The rupestral sanctuaries of Cappadocia constitute an unique artistic achievement in a region of superlative natural features, providing irreplaceable testimony to post-iconoclast Byzantium. The dwellings, village convents and churches retain the fossilized images of a province of the Byzantine Empire between the 4th century and the Turkish invasion.
The eroded plateau of the Göreme valley is a spectacular example of the effects of differential erosion of the volcanic tuff sediments by wind and water. Typical features are pillars, columns, towers, obelisks and needles that reach heights of 40 m. The major remnant of erosion, Akdağ (1,325 m), is the dominant feature in the valley. The nearby Erciyas volcano is still active with occasional minor eruptions. Its outstanding example represents the Earth's evolutionary history. Within these rock formations people have excavated a network of caves which served as refuges, residences, storage and places of worship dating from the 4th century. The surrounding landscape is agricultural with a number of small scattered rural villages.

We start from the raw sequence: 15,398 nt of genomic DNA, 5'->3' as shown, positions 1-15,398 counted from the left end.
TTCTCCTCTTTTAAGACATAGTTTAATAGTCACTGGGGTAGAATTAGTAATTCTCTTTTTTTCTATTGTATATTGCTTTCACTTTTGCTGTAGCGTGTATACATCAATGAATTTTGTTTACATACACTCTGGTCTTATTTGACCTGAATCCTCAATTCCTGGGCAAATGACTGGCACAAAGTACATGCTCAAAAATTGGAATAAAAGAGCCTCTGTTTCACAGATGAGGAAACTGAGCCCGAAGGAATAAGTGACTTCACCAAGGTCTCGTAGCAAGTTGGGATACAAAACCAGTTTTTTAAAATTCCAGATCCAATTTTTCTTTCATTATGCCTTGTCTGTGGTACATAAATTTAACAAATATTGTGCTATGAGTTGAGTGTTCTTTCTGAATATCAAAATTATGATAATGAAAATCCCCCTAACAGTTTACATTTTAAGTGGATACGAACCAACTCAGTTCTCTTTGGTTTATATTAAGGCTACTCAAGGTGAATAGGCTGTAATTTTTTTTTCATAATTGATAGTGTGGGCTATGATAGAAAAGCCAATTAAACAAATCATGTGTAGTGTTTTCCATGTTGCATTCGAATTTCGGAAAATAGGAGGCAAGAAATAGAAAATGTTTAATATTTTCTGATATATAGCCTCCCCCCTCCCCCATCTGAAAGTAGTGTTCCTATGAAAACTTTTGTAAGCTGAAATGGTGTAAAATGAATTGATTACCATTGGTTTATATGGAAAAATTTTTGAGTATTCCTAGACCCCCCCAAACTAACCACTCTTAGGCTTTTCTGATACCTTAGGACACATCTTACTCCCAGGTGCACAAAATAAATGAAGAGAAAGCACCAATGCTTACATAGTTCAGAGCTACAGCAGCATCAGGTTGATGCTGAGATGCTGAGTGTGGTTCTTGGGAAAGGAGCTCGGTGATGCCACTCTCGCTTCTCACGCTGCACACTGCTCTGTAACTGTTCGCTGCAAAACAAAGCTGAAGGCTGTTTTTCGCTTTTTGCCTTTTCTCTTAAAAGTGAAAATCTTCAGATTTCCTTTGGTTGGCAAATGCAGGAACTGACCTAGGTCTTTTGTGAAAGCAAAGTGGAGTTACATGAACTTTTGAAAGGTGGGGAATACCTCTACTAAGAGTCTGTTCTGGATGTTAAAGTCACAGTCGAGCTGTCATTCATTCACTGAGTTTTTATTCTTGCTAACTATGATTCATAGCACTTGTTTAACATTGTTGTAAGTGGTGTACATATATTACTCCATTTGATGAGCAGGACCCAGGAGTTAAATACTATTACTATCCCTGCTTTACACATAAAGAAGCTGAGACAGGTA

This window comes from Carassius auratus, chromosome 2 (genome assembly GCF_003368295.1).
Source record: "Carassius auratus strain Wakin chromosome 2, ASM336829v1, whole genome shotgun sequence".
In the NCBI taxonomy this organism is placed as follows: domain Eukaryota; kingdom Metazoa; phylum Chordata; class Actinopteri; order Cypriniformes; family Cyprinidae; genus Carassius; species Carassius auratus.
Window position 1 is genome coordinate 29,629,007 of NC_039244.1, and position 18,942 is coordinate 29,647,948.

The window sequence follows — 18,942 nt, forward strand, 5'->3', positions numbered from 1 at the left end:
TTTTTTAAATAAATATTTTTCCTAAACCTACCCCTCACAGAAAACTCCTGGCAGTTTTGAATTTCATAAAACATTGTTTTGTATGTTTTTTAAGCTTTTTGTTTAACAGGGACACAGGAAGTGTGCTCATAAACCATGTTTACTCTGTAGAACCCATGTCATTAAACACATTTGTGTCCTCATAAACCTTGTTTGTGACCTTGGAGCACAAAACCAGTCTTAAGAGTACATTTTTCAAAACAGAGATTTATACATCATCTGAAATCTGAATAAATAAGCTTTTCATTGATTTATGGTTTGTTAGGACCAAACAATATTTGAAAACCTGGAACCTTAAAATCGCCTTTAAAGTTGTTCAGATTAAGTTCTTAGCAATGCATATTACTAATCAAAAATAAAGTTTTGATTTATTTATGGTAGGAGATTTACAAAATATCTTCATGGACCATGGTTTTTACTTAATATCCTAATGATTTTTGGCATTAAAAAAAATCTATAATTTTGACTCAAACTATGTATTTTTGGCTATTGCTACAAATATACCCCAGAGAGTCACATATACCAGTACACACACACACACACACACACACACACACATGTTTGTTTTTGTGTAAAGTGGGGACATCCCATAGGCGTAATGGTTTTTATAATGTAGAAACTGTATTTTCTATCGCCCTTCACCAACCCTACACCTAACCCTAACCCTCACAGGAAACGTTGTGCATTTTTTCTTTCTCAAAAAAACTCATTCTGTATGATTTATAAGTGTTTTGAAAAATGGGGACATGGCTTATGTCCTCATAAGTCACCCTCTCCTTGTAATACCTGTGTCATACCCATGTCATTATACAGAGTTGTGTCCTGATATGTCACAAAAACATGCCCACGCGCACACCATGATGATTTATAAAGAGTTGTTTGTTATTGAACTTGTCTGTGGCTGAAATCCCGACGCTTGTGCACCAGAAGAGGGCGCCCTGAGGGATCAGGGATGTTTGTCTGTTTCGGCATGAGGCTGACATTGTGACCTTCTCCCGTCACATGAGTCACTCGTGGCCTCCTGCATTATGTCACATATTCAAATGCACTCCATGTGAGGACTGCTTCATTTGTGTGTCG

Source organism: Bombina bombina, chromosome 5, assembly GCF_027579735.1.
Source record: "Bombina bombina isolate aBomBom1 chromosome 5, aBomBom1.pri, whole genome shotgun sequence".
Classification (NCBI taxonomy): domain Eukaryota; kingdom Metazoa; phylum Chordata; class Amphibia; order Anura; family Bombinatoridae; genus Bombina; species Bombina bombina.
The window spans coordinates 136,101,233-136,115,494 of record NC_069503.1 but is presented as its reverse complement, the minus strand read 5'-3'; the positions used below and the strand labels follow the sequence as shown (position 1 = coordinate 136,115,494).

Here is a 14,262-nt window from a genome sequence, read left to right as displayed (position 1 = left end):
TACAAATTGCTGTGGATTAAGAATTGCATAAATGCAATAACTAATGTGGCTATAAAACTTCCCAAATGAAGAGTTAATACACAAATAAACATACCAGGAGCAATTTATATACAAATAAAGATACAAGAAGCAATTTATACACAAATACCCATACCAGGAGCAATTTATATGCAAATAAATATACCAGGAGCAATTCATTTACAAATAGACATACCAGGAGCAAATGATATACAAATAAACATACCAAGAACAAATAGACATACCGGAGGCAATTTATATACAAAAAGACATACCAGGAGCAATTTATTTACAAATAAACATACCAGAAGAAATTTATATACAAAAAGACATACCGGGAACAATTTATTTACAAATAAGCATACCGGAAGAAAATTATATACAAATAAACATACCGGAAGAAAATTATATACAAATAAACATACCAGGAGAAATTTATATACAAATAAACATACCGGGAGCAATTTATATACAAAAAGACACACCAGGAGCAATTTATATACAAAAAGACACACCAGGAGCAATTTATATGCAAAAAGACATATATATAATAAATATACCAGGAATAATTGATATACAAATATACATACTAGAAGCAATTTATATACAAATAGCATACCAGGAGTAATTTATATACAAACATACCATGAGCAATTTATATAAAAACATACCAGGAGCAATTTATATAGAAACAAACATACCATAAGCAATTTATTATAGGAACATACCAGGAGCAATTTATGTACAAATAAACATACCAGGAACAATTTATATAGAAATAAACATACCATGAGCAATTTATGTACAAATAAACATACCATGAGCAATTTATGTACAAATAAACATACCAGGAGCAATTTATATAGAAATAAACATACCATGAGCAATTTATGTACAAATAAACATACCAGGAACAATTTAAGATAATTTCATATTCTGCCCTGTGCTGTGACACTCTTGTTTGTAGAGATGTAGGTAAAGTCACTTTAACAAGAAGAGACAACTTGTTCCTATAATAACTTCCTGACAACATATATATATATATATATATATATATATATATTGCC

The historical setting, the rock-hewn churches and the unusual eroded landforms combine to produce a mixed cultural/natural landscape of unusual appearance. Architectural styles are based on the local stone and the valley has changed little over the centuries.
Although the area has been extensively used and modified by man for centuries the resulting landscape is one of harmony and consideration of the intrinsic values of the natural landforms. There has been some earthquake damage to some of the cones and pillars but this is seen as a naturally occurring phenomenon. In the ruin like landscape of the Cappadocia plateau where natural erosion has sculpted the tuff into shapes which are eerily reminiscent of towers, spires, domes and pyramids, man has added to the workmanship of the elements by digging cells, churches and veritable subterranean cities which together make up one of the world's largest cave dwelling complexes. Although interesting from a geological and ethnological point of view, this phenomenal rupestral site excels especially for the incomparable beauty of the decor of the Christian sanctuaries whose features make Cappadocia one of the leading examples of post-iconoclast Byzantine art.